Servers by jDrones

Lesson Learned: Obey parameter descriptions especially SCHED_LOOP_RATE

(Nathan E) #1

Background: I fly the Believer airplane a lot. It’s very efficient, and I have done a lot of testing with it.

Yesterday I decided to bump up the SCHED_LOOP_RATE to 400 in hopes of increasing performance (stability in gusts, precision, etc.). I effectively had all of the other parameters similar to previous flights. Unfortunately my flight was very short due to an incredibly nasty pitch oscillation at full power.

Being that I hand-launch, I find it easiest to let the plane stabilize itself and do automatic takeoffs. About 4 seconds after launch was where things got ugly. I probably should have taken manual control sooner, but at least you get to see what happens.

The result: an oscillation that resulted in pulling roughly 8g’s on the poor foam airplane. After enough forces were applied, the batteries slipped out of their straps and came flying down with the plane. Miraculously, the lightweight plane lost power when pulling neagative g’s to level the flight in manual mode. It lost power with nearly full-up elevator and neutral ailerons, so it did a deep-stall like landing that wasn’t captured. Upon post-crash inspection, the airplane was fine, and it flew again just fine using the SCHED_LOOP_RATE = 200 this morning.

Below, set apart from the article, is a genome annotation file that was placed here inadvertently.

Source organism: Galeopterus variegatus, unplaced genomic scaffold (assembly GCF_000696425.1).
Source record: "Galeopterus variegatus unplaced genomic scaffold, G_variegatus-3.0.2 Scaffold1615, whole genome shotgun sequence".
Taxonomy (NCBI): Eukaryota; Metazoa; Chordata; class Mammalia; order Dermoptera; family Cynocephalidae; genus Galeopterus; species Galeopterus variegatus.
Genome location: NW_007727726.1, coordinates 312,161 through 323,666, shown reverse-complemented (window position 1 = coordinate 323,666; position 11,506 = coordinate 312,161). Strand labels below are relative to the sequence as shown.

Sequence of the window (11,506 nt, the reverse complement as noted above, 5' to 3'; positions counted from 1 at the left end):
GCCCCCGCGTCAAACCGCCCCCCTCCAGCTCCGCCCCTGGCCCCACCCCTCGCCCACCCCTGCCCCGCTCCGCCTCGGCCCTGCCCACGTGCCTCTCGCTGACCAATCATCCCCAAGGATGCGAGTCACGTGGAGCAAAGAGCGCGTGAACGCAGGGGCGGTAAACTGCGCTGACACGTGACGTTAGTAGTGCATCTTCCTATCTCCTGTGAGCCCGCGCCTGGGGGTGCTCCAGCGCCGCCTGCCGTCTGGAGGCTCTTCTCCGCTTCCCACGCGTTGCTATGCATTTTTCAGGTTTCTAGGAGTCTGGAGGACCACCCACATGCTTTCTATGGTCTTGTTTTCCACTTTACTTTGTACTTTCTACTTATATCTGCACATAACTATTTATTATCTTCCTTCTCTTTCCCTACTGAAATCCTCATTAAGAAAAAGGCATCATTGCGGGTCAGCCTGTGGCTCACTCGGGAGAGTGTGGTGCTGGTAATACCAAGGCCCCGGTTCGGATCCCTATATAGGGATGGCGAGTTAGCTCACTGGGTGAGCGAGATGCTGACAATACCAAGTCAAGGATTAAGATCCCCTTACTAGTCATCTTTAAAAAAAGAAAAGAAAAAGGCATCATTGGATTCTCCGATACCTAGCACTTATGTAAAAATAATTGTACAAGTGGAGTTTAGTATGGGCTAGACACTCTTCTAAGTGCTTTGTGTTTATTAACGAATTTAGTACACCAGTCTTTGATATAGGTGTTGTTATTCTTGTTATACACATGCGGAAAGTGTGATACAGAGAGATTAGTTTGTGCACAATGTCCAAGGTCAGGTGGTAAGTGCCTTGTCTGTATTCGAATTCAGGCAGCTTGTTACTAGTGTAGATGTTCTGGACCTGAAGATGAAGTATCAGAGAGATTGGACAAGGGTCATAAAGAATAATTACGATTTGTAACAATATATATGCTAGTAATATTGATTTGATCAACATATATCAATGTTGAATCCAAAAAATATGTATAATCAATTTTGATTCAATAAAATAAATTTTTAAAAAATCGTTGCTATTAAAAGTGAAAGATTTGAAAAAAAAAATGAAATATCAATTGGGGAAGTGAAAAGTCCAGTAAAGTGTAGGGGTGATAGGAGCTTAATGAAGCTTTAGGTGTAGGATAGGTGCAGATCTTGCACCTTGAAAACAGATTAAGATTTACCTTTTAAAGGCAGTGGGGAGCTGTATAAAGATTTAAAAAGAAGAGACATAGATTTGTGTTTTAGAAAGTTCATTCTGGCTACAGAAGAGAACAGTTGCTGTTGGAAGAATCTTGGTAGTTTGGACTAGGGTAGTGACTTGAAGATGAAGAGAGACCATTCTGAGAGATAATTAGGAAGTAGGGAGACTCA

What I learned:

  • I should have heeded the warning in the parameter description: “This controls the rate of the main control loop in Hz. This should only be changed by developers.

  • The frequency of control loops has a large effect on the proper PID gains, at least for pitch in plane.

  • Secure my batteries better for experimental flights.

  • Take over in manual mode quickly when things don’t seem right.

  • The believer at roughly 3500g can withstand structural loadings of 8g’s. At 6500g (fully loaded), that would be equivalent to about 4g’s. NEAT!

See the pitch pid values during takeoff below of my experiment 400hz vs a correctly autotuned airframe at 200hz.

If you want to look at the .BIN log yourslef, it’s here: